It’s been eight years since we last heard from I Like Trains, or at least that’s when their last album dropped. Maybe best remembered for their first two records – 2006’s Progress • Reform and Elergies to Lessons Learnt from a year later, they produced epic post/indie-rock anthems of a dark and emotive nature that really touched fans and critics alike.
They went on to release a couple more records (and a couple of live albums) on their own I Like Records label, both of which are as worthy of investigation as their early output, before recording the soundtrack to the documentary about the band – A divorce before marriage. But since then (2016), save for sporadic live performances there was very little.
So we were delighted when we were sent a new single The Truth, more delighted still when we realised how good it was. More news filtered through they had signed to label Atlantic Curve, and that a new album KOMPROMAT was on the horizon.
We managed to talk to singer and lyricist David Martin from the band about the album, the band, lockdown and more.
Hey David, thanks for talking to us – firstly, how are you coping with lockdown? Has it affected any plans? Or rather, how much has it affected plans?
Lockdown is fine thanks. Juggling work, family and album announcement. Not the romantic time for self-reflection, books, films and song writing I’d really like it to be, but we’re all fit and healthy. We’ve had to delay our big Leeds International Festival show. We had some ambitious plans for that which were just starting to come together. We’ll pick it all back up when we can. We’d started to look at touring periods for the rest of the year, but it soon became clear that wasn’t going to happen, so we haven’t had to unpick too much planning. It could have been worse.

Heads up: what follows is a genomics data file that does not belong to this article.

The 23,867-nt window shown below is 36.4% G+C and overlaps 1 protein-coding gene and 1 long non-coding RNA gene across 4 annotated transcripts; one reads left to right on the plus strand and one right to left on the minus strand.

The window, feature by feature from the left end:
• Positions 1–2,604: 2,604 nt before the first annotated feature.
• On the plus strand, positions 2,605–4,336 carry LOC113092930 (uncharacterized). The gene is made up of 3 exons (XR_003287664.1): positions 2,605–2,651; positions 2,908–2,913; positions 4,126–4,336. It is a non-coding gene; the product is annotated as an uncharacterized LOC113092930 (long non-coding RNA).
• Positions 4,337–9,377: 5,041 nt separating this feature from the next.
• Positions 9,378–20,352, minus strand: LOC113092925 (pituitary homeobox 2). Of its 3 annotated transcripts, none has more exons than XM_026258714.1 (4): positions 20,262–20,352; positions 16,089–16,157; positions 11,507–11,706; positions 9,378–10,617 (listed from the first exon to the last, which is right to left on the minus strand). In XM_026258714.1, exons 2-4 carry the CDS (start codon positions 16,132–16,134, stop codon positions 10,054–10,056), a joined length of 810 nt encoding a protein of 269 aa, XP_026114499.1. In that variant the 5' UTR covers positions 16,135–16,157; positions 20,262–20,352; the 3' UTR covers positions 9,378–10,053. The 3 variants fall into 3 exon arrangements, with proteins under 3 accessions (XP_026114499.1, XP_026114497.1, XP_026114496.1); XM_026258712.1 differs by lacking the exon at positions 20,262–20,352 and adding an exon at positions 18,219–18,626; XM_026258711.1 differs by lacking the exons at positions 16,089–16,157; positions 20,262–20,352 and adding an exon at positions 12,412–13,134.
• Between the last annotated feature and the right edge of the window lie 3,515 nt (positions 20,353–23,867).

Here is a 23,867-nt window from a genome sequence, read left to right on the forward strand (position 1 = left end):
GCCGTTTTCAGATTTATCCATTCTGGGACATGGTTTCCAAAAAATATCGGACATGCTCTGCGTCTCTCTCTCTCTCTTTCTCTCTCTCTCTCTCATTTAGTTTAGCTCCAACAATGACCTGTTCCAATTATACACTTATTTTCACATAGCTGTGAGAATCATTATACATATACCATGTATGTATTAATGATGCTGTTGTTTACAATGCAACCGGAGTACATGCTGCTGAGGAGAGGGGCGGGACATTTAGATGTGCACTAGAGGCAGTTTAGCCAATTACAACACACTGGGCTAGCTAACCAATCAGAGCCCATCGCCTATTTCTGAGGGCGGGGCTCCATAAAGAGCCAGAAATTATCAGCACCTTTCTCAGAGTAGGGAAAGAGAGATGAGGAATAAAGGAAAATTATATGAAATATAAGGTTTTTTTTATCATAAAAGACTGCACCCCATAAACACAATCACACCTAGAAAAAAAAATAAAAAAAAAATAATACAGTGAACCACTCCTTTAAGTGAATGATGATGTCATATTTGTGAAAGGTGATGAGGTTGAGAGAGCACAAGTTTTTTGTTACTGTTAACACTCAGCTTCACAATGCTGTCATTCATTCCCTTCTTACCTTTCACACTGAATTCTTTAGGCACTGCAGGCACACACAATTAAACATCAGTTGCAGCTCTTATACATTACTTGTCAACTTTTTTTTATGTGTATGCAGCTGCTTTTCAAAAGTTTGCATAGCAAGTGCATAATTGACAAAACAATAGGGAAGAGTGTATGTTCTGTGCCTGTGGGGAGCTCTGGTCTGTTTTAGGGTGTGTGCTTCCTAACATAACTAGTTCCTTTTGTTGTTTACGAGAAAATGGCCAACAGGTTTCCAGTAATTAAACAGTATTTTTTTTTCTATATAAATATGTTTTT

Have you been able to do anything creative in the time?
Does creating a giant spider web for a home school art project count?
Whats been soundtracking your lockdown? Any particular albums or artists or what have you?
I’ve doing an album of the day thing with a few friends, with each person taking turns to pick. So we’ve been covering a fair bit of ground… Nina Simone, David Sylvian, Dusty Springfield, Bill Callahan, The Beastie Boys. My picks have been The Teardrop Explodes and Serge Gainsbourg in case you were wondering.
So back after eight years – where have you been? Does it feel like a new start? Why so long?
Honestly I have no idea how eight years have passed since our last studio album. We’ve been working on music on and off. We recorded the soundtrack to our documentary film A Divorce Before Marriage. We’ve been playing a handful of gigs each year, and slowly chipping away at this new record. We were never particularly prolific and now there are seven kids between us, so that’s slowed things down even further.
We loved the recent single ‘The Truth’ – have you been sitting on that one a while, or is it recent? Whats it about and when/how/with who did you record it?
I guess all the songs have been around for a little while now, although ‘The Truth’ was the last one to come together. We were a little bit concerned the world would have moved on by the time we got around to releasing it. That we’d have turned a corner and have elected some progressive world leaders looking to a brighter future. We needn’t have worried!